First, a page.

It’s the vehicle that nearly every five-year-old wants to drive but few will ever get to. For many of us, that desire never quite fades away, a distant siren call that’s rekindled at every, well, siren.
It’s the largest vehicle we’ve ever reviewed for AutoTrader.ca, and just about the most expensive: a Fort Garry Fire Trucks Pumper Truck, built on a 1994 International chassis. To help make sure the test is as thorough as possible, we’ve brought our own fire dog and expert rear-window tester, Morgan.
If you want attention, there’s no better way to grab it than with this. Sure, the lines are almost entirely straight from the cab doors back, and the hood itself was used on just about every International medium-duty truck made for several decades – but just look at it: a red paint so bright that it’s named for the truck that wears it, accented by a white stripe and hand-painted pinstriping around the truck’s multiple compartments, chrome and engine-turned aluminum trim gleaming in the sun.
It’s a touch dated, but for a 1994 model, we’d say it’s worn quite well. The wheels are painted to match the bodywork, and the trim under the cab gets a black-paint look that’s become so popular that these days Toyota’s applying it to its Sienna minivan. At the back, though, the whole thing gets a bit untidy thanks to taillights that look like they’re out of the Princess Auto trailer catalogue, hoses and rope dangling from the upper racks, and a mess of accessories that provide for easy access but are less than easy on the eyes.
It’s hard to find a more versatile vehicle than the pumper truck. This one offers loads of places to store your items, including no fewer than 12 locking cabinets with exterior access. They’re used to hold gear ranging from tools to axes, first aid equipment, extrication tools, and any dozens of things that the crew of this truck needs to save lives every day. Ram Box saddlebags and the Honda Ridgeline’s under-bed trunk have nothing on this big red brute.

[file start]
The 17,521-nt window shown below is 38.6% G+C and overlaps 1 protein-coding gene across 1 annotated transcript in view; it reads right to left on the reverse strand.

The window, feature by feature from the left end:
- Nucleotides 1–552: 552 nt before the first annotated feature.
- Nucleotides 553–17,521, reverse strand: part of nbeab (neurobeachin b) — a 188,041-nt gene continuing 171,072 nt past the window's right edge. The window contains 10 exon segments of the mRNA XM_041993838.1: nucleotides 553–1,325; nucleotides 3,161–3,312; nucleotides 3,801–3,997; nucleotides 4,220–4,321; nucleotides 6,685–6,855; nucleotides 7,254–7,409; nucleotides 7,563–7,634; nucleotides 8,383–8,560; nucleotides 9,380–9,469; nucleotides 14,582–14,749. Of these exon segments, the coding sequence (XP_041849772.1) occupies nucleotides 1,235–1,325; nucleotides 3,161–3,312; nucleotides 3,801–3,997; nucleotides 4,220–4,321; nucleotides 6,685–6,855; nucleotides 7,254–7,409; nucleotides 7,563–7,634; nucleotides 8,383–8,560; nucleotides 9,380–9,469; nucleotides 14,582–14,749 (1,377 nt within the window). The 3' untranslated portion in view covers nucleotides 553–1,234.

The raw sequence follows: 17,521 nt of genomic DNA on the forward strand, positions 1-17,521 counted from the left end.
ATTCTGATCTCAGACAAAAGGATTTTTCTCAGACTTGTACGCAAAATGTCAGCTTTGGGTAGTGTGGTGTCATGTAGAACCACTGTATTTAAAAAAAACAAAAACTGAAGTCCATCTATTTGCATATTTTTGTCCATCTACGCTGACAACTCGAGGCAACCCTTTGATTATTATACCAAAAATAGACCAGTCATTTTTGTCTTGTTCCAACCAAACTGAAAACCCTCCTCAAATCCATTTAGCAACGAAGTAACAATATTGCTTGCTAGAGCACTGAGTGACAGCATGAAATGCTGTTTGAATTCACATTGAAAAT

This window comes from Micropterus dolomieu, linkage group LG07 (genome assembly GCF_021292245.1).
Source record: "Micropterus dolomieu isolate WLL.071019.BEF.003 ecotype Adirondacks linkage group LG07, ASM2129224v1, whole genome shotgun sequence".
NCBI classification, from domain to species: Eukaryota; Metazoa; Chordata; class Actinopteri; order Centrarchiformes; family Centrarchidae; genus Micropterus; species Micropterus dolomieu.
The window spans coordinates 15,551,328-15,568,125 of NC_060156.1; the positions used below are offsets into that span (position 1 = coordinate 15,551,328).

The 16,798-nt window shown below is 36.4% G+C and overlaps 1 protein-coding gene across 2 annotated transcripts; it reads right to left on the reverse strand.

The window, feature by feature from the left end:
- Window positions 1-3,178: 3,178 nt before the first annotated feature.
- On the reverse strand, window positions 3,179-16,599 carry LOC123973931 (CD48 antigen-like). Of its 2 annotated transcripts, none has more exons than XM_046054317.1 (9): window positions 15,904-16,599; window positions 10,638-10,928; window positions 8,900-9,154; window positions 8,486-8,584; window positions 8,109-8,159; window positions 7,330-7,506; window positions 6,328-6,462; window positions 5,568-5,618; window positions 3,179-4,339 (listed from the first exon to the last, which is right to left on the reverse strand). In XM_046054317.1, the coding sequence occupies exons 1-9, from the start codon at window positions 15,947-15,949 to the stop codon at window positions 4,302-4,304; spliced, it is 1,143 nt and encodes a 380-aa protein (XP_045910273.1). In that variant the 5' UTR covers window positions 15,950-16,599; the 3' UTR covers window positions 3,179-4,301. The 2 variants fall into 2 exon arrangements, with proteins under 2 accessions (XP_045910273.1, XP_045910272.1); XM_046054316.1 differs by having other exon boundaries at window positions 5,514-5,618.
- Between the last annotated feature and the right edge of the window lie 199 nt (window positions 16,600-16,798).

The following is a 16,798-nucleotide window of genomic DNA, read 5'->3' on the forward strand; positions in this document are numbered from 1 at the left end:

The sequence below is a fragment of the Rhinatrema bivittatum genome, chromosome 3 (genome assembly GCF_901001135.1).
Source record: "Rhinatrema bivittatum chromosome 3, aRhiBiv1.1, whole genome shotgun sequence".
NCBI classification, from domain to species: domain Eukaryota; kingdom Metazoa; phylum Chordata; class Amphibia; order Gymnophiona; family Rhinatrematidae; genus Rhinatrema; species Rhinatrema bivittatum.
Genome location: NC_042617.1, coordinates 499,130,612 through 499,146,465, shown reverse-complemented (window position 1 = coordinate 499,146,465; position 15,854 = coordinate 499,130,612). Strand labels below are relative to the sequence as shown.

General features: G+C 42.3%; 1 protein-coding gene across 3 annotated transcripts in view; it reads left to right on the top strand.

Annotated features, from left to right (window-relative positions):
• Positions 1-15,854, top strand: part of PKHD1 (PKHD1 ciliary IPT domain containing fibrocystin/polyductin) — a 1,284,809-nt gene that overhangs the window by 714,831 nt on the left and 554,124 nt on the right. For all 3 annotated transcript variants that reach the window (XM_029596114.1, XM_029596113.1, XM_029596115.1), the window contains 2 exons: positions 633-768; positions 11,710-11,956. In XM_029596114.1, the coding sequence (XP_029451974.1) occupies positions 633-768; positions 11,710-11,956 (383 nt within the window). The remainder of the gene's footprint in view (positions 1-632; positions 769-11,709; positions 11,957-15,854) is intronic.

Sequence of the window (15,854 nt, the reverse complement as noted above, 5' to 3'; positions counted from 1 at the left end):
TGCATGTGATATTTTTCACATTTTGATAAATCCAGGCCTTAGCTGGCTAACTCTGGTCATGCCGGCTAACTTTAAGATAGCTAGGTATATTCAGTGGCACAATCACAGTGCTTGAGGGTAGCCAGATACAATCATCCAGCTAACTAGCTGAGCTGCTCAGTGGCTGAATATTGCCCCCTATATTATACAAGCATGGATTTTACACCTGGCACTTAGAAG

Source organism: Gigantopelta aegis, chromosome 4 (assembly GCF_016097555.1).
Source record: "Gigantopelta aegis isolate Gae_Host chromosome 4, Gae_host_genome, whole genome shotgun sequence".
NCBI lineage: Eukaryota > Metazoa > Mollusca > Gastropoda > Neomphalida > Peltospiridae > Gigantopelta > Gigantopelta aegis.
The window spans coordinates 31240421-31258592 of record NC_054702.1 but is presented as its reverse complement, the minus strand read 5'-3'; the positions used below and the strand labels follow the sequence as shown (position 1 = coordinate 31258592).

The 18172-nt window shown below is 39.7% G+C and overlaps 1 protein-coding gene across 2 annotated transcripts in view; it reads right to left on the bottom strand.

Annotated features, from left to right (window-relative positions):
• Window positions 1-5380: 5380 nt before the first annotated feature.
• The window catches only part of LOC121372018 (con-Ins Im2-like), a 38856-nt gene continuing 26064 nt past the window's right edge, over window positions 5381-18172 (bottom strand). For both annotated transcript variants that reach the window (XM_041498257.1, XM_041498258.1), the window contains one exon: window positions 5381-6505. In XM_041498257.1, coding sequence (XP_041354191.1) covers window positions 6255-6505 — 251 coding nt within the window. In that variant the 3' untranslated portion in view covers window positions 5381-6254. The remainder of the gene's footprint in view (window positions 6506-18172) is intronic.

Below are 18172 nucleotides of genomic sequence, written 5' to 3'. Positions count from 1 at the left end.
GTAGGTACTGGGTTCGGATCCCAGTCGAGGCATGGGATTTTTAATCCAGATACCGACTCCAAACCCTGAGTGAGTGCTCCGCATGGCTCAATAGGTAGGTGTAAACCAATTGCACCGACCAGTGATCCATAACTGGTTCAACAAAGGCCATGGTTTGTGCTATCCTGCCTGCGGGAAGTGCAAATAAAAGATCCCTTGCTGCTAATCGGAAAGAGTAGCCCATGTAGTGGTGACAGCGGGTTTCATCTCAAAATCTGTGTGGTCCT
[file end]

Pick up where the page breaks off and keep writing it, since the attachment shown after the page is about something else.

Ladder racks on each side hold 40-foot extension ladders but hide an impressive feature: the racks, assisted by struts, pivot down to bring the ladder down instead of requiring firefighters to reach up and lift it over their heads – a back- and time-saver you won’t find on your average truck.
On the top is enough storage to hold hundreds of feet of hose as well as a portable water storage tank. The pumper apparatus (the proper name for the truck, we’re told, is “fire apparatus”) is the most common type of truck because it works as a jack of all trades. It can pump water from the portable tank or its internal tank – or from a hydrant or lake – pulling the water through the hose toward the fire, allowing firefighters to combat the flames.
The truck’s internal tank can hold 4,100 L of water – about enough to fill a Chevrolet Suburban’s interior – and the pump can drain it (or fill it, useful for this rural truck) in well under a minute at full go. A hose and reel on the front bumper complement the side-mounted 2.5- and 4.5-inch pump outlets to dispense the water.
Behind the cab, which has plenty of width for up to three fully equipped firefighters, there is a second, smaller cab with room for several more. While this increases passenger space, it doesn’t seem to have climate control, so there is a comfort trade-off. If you’re looking for grocery space, however, the second cab should more than suffice.
We’re torn on the safety category here. On the one hand, this truck is loaded with extraction tools, first-aid gear, and first responders who are trained to save your life. It also has a siren that could wake the dead, enough flashing lights to start a rave once COVID restrictions ease, and an air horn that nearly gave me a heart attack when I pulled on the cord mistaking it for a hand-hold when trying to climb in (take a point off for user-friendliness).
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On the other hand, forget about active safety features like pedestrian detection or lane guidance, this truck doesn’t have a driver airbag or ABS! Not even a shoulder belt. To be fair, this particular vehicle can legally flaunt most rules governing right of way and direction of travel – no need for lane-departure warnings. And no computer technology can match the excellent post-crash response system on-board.
No Android Auto or Apple CarPlay since the smartphone wasn’t even imaginable back in 1994, but the lack of a simple AM/FM cassette deck disappoints. It does have a trio of two-way radios that deliver traffic and situation updates in near real time, essential for this type of vehicle. Crank windows, manual locks, and no A/C are likewise checkmarks in the negatives column.
All that is made up for, however, by the panel that holds the switches for the lights and sirens. Those little goodies provide far more entertainment and richer sound than your mobile device. The lights and sirens are intended to be a traffic-avoidance feature, prompting other vehicles to yield their lane to you, but they don’t work as well as planned, taking another point from the score. As far as fire apparatus features goes, this one doesn’t have the automatic tire chains used on more modern trucks, hurting performance in winter.
User Friendliness: 5/10